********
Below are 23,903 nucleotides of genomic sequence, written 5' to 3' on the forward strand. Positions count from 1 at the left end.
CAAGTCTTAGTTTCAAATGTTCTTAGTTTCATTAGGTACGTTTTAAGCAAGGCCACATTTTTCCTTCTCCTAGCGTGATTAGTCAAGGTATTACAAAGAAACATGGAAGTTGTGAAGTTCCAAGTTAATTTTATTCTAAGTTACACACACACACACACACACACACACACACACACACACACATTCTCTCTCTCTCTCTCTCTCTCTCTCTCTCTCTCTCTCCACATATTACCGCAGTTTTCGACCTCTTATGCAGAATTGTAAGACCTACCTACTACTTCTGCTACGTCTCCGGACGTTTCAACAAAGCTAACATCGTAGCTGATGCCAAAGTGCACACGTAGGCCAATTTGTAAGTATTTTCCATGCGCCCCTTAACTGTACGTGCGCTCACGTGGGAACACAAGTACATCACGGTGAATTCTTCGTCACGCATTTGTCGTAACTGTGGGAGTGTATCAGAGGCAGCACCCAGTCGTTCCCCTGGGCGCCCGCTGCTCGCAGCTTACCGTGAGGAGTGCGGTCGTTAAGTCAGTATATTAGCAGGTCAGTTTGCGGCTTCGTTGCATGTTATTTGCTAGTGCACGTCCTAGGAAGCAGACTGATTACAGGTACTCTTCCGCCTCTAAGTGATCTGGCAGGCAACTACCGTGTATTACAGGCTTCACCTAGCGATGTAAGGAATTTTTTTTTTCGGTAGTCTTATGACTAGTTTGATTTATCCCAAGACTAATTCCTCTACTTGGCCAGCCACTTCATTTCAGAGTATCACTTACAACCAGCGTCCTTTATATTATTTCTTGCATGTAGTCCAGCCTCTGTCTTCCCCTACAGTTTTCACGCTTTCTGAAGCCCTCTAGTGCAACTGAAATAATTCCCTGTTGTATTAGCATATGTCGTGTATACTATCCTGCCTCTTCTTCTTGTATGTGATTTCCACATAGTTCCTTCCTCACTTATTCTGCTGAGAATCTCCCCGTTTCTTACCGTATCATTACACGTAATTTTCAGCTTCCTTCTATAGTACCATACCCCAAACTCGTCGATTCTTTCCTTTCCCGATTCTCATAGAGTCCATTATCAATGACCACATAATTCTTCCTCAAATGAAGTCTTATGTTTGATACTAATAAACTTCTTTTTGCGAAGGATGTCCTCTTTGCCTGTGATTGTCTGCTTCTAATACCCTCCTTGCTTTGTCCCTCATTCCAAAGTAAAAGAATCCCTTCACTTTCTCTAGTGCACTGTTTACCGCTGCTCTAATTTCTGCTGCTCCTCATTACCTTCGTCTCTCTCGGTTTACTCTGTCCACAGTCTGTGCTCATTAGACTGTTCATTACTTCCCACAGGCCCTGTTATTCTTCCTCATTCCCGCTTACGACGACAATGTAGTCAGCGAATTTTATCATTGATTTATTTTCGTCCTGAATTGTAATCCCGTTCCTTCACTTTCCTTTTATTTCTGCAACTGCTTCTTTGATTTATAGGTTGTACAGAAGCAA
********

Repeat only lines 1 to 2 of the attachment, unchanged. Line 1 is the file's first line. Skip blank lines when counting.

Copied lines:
Below are 23,903 nucleotides of genomic sequence, written 5' to 3' on the forward strand. Positions count from 1 at the left end.
CAAGTCTTAGTTTCAAATGTTCTTAGTTTCATTAGGTACGTTTTAAGCAAGGCCACATTTTTCCTTCTCCTAGCGTGATTAGTCAAGGTATTACAAAGAAACATGGAAGTTGTGAAGTTCCAAGTTAATTTTATTCTAAGTTACACACACACACACACACACACACACACACACACACACACATTCTCTCTCTCTCTCTCTCTCTCTCTCTCTCTCTCTCTCCACATATTACCGCAGTTTTCGACCTCTTATGCAGAATTGTAAGACCTACCTACTACTTCTGCTACGTCTCCGGACGTTTCAACAAAGCTAACATCGTAGCTGATGCCAAAGTGCACACGTAGGCCAATTTGTAAGTATTTTCCATGCGCCCCTTAACTGTACGTGCGCTCACGTGGGAACACAAGTACATCACGGTGAATTCTTCGTCACGCATTTGTCGTAACTGTGGGAGTGTATCAGAGGCAGCACCCAGTCGTTCCCCTGGGCGCCCGCTGCTCGCAGCTTACCGTGAGGAGTGCGGTCGTTAAGTCAGTATATTAGCAGGTCAGTTTGCGGCTTCGTTGCATGTTATTTGCTAGTGCACGTCCTAGGAAGCAGACTGATTACAGGTACTCTTCCGCCTCTAAGTGATCTGGCAGGCAACTACCGTGTATTACAGGCTTCACCTAGCGATGTAAGGAATTTTTTTTTTCGGTAGTCTTATGACTAGTTTGATTTATCCCAAGACTAATTCCTCTACTTGGCCAGCCACTTCATTTCAGAGTATCACTTACAACCAGCGTCCTTTATATTATTTCTTGCATGTAGTCCAGCCTCTGTCTTCCCCTACAGTTTTCACGCTTTCTGAAGCCCTCTAGTGCAACTGAAATAATTCCCTGTTGTATTAGCATATGTCGTGTATACTATCCTGCCTCTTCTTCTTGTATGTGATTTCCACATAGTTCCTTCCTCACTTATTCTGCTGAGAATCTCCCCGTTTCTTACCGTATCATTACACGTAATTTTCAGCTTCCTTCTATAGTACCATACCCCAAACTCGTCGATTCTTTCCTTTCCCGATTCTCATAGAGTCCATTATCAATGACCACATAATTCTTCCTCAAATGAAGTCTTATGTTTGATACTAATAAACTTCTTTTTGCGAAGGATGTCCTCTTTGCCTGTGATTGTCTGCTTCTAATACCCTCCTTGCTTTGTCCCTCATTCCAAAGTAAAAGAATCCCTTCACTTTCTCTAGTGCACTGTTTACCGCTGCTCTAATTTCTGCTGCTCCTCATTACCTTCGTCTCTCTCGGTTTACTCTGTCCACAGTCTGTGCTCATTAGACTGTTCATTACTTCCCACAGGCCCTGTTATTCTTCCTCATTCCCGCTTACGACGACAATGTAGTCAGCGAATTTTATCATTGATTTATTTTCGTCCTGAATTGTAATCCCGTTCCTTCACTTTCCTTTTATTTCTGCAACTGCTTCTTTGATTTATAGGTTGTACAGAAGCAA